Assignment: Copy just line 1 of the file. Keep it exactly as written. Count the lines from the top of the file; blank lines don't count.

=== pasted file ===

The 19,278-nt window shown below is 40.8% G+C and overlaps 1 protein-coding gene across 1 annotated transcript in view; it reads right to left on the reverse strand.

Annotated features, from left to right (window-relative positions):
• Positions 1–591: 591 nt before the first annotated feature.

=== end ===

The 19,278-nt window shown below is 40.8% G+C and overlaps 1 protein-coding gene across 1 annotated transcript in view; it reads right to left on the reverse strand.